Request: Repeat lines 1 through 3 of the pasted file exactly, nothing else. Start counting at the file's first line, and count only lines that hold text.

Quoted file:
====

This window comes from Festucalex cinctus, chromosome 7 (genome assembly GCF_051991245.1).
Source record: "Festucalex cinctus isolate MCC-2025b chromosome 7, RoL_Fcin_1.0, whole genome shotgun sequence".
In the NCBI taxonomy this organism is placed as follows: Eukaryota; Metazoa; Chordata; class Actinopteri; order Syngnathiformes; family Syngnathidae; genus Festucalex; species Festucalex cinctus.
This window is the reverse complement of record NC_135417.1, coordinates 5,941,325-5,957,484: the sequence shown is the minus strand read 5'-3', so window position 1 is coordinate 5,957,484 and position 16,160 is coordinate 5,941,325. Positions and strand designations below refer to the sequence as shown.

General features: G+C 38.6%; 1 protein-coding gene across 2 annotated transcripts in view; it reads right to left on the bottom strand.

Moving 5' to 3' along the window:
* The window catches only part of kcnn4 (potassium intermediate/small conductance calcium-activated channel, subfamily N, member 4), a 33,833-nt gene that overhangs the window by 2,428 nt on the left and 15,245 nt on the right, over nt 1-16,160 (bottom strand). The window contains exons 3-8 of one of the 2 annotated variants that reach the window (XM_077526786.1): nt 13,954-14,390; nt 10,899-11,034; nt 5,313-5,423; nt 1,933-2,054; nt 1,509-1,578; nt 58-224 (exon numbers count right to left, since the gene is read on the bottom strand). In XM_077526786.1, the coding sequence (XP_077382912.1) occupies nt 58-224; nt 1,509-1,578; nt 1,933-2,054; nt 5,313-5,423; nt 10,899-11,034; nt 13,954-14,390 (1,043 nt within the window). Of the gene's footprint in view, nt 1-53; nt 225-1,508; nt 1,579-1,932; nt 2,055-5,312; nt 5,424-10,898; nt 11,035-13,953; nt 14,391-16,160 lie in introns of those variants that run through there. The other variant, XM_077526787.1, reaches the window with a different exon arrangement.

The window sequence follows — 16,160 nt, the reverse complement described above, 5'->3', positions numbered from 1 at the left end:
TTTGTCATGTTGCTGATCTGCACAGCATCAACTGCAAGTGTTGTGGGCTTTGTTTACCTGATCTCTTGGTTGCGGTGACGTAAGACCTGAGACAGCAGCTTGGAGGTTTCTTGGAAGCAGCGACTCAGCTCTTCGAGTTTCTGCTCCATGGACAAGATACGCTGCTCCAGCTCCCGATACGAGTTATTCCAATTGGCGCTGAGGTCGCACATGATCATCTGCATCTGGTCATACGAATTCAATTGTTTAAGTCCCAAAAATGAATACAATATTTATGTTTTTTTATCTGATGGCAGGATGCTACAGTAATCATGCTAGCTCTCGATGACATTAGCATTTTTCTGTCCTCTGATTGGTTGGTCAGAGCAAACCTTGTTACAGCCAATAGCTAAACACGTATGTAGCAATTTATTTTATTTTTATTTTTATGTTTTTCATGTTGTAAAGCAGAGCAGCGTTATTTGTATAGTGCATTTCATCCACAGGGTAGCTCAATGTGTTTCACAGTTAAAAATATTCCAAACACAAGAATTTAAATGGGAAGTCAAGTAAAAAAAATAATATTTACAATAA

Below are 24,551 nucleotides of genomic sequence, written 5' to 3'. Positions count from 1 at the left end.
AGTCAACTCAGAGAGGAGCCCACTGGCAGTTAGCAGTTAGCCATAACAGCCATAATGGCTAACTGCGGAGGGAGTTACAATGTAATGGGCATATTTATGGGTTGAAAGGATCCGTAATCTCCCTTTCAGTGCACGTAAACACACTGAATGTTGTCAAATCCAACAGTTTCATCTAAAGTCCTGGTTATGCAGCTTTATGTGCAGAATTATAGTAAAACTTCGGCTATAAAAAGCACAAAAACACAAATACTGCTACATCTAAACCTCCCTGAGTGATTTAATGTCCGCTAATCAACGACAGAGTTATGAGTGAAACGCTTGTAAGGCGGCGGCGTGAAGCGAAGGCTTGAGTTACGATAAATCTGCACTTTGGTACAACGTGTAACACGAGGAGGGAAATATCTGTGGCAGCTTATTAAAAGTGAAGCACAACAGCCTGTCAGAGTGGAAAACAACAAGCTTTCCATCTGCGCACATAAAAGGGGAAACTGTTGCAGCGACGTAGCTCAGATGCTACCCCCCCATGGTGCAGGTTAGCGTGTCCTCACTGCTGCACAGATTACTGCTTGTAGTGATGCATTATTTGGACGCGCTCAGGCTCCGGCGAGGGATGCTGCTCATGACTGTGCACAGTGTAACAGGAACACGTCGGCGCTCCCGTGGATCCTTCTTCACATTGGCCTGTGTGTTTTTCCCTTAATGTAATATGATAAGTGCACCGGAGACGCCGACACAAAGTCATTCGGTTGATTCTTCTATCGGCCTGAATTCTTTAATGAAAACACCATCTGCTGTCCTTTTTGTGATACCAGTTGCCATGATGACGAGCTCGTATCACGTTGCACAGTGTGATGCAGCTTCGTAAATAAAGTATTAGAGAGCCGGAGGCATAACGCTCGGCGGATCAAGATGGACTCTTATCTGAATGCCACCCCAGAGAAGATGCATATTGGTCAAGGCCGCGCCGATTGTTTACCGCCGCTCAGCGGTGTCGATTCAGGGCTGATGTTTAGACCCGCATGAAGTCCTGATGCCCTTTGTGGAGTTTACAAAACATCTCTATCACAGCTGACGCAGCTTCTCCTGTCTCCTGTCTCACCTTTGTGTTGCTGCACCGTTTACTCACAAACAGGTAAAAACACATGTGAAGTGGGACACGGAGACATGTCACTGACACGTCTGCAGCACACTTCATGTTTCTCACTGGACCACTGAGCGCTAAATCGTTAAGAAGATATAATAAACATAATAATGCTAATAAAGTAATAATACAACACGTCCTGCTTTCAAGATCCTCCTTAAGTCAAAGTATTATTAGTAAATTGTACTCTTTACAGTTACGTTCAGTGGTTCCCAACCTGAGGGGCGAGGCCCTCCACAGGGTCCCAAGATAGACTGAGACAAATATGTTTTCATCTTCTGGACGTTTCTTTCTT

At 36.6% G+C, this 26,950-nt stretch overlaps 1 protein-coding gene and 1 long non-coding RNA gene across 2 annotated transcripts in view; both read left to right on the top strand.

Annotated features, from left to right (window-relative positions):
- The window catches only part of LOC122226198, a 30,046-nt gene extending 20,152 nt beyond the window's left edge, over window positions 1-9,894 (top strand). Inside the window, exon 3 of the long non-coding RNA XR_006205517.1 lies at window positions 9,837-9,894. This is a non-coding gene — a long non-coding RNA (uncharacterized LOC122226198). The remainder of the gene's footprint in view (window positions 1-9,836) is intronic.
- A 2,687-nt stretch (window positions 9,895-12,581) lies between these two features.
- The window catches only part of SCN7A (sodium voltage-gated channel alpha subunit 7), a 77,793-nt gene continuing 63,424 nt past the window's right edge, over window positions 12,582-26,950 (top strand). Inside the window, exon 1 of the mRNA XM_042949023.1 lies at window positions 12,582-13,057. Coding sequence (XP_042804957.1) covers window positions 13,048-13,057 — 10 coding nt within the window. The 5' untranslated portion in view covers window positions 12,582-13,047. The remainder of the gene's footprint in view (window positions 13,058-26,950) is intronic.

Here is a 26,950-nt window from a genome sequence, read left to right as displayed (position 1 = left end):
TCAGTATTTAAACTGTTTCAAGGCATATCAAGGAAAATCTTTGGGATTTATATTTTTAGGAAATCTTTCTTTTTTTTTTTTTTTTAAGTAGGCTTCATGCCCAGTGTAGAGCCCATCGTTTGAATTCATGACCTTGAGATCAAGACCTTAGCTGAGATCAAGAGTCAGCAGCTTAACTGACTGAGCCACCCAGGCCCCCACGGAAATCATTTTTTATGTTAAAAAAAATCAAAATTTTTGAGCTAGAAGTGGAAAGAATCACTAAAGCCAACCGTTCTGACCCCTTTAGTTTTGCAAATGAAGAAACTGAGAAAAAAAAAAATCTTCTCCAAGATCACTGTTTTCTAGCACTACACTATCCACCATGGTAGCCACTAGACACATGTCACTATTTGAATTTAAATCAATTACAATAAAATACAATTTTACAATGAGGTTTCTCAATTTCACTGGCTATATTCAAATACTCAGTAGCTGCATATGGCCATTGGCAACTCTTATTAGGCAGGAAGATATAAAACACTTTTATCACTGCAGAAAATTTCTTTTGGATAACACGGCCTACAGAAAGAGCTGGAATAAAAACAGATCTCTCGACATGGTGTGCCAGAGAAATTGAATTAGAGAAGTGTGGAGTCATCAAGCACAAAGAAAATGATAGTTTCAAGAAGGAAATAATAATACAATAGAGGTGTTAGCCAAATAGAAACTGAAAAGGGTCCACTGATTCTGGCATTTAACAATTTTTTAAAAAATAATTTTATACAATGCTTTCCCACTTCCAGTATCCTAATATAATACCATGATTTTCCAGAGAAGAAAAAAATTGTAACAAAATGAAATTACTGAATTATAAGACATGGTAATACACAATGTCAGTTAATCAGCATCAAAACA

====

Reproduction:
This window comes from Festucalex cinctus, chromosome 7 (genome assembly GCF_051991245.1).
Source record: "Festucalex cinctus isolate MCC-2025b chromosome 7, RoL_Fcin_1.0, whole genome shotgun sequence".
In the NCBI taxonomy this organism is placed as follows: Eukaryota; Metazoa; Chordata; class Actinopteri; order Syngnathiformes; family Syngnathidae; genus Festucalex; species Festucalex cinctus.